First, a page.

Fake Listings: The Latest Craigslist Rental Scam
If you’re looking for a rental apartment, it’s very tempting to start with Craigslist, where several area rental listings are conveniently all in one place. There are definitely deals to be had, especially since individual owners list on the site. As opposed to a few years ago, now nearly every listing comes with photos.
But scammers like Craigslist, too. Just as bank robbers famously “go where the money is,” con artists go where there are people who need apartments – and whose need to move can make them a little desperate sometimes.
A few months ago, LearnVest warned about a new rental scam, in which scammers post a description and photos of an apartment that’s not available for rent. An updated version of this has shown up on Craigslist in Sacramento, where we heard about it from our friends at ABC News 10.
Here’s How It Works.
- Scammers post a description and photos for a rental apartment that’s actually a sales listing. Because the apartment is real, the ad copy and the photos feel genuine.
- The prospective renter sifts through hundreds of listings looking for an apartment and sees one that looks nice and feels real – she might be tempted to let down her guard. Scammers are counting on this.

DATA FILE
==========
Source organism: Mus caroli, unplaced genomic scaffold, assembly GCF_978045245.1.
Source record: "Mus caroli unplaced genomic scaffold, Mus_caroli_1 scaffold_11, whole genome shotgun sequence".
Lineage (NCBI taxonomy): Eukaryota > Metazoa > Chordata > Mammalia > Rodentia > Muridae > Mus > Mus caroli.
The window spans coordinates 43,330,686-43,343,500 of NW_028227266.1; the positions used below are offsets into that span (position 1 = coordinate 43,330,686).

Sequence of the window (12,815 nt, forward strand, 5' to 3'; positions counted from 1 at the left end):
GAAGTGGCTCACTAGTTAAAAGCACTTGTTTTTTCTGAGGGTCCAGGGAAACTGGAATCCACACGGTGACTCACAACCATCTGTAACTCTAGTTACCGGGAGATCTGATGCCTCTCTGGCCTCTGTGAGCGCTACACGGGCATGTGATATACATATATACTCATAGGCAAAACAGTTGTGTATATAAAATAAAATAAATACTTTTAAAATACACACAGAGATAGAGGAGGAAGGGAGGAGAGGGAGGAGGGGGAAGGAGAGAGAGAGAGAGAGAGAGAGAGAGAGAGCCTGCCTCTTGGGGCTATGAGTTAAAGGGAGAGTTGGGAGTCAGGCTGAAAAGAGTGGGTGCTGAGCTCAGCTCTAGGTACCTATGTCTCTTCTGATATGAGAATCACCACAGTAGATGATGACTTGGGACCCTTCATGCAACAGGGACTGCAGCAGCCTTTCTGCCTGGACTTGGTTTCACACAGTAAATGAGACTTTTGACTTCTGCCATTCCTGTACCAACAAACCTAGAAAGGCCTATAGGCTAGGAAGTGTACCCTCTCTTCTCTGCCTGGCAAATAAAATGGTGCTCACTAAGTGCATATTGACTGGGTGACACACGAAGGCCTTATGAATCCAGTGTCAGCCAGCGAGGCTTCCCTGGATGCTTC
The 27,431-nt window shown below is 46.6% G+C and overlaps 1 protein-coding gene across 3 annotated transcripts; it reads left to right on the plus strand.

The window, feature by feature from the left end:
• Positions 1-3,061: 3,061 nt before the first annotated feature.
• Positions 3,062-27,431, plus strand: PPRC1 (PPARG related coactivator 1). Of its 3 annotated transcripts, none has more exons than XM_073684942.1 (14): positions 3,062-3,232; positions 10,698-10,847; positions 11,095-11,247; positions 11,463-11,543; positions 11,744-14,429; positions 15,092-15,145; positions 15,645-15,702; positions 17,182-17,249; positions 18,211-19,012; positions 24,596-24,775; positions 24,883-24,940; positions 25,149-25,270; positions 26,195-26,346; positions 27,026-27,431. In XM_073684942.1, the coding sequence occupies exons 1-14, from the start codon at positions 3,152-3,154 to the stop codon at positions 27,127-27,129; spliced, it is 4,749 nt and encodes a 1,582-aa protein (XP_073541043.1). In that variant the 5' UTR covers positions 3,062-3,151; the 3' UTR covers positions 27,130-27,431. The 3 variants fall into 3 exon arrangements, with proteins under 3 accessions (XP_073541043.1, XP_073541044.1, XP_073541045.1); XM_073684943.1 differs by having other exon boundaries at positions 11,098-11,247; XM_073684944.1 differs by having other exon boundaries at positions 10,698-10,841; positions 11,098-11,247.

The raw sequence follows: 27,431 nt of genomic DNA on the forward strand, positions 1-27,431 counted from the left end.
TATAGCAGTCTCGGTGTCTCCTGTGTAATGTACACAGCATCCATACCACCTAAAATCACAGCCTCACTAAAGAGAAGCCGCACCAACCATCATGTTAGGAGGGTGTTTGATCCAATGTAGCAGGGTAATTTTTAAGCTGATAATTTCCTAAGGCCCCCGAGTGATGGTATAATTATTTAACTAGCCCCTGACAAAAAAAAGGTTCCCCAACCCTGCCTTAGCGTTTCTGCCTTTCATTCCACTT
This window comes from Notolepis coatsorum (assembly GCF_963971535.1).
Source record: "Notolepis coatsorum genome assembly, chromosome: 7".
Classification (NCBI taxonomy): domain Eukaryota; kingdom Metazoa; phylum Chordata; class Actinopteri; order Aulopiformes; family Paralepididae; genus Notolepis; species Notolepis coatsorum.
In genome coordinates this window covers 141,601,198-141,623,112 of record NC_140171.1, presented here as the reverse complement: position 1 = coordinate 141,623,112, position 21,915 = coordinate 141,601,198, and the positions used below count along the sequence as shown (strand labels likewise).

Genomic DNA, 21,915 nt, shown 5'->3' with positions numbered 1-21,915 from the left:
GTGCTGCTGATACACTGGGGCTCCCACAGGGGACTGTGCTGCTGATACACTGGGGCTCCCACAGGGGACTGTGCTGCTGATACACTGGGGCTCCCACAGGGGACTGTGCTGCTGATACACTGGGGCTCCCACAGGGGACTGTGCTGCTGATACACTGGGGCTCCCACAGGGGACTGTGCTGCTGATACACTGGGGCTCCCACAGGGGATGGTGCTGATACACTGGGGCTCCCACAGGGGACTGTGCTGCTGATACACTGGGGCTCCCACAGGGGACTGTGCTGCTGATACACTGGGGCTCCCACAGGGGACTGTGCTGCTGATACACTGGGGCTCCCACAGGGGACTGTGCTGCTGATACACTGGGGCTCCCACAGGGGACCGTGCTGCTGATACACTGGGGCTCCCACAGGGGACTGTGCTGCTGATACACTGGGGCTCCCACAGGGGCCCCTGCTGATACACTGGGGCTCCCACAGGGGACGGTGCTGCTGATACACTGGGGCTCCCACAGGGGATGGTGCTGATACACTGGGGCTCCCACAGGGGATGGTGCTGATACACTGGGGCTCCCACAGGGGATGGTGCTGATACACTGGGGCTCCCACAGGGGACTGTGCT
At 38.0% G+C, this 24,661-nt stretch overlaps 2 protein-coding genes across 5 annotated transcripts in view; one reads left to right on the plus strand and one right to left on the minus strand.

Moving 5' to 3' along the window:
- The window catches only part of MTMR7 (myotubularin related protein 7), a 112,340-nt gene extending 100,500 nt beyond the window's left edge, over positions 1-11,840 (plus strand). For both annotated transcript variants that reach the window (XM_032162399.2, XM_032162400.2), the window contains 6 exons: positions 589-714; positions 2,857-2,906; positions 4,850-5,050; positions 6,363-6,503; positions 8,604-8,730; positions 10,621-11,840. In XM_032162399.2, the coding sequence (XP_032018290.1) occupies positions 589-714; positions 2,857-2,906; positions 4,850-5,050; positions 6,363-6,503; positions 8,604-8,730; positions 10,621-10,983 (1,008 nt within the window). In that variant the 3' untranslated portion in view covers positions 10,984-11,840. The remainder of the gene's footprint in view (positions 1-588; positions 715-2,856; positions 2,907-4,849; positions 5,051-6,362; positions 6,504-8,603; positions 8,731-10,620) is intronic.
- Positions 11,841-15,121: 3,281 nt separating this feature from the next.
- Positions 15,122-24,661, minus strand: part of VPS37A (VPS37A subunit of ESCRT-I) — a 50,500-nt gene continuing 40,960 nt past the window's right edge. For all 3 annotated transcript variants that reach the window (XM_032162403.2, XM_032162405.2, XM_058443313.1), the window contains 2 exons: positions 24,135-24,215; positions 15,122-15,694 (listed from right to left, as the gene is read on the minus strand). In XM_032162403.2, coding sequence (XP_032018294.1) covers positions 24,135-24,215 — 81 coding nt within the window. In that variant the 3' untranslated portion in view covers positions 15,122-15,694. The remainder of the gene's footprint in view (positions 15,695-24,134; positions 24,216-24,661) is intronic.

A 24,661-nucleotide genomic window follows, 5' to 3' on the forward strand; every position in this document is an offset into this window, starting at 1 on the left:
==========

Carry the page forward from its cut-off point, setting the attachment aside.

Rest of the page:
- The con artists ask the renter to send in a deposit in exchange for keys. They take one deposit, or five, or ten, and then disappear.
- Ripped-off renters who go to the original address in person simply find the realtor who put up the sales listing – and who had no one idea that anyone stole his or her ad copy and photos in the first place.
What You Can Do: Trust Your Instincts.
Sacramento-area realtor Doug Thomas, who had a listing copied by scammers in this way, noted that it was advertised at an extremely low rental price: $500 for a two-bedroom. If you see anything on Craigslist (or elsewhere) that seems too good to be true, it probably is.
Know The Rental Process.
If you’re looking for a place, check out our tips for using Craiglist. Most importantly, never, ever, hand any agent a cash deposit. A responsible real estate agent will take checks and hand you the keys in person at a lease signing.
Do Your Homework.
If you want to find out if an agent is legitimate, you can always check the licensing at your state’s Department of State. Just Google “[your state]” + “department of state” + “licensing.”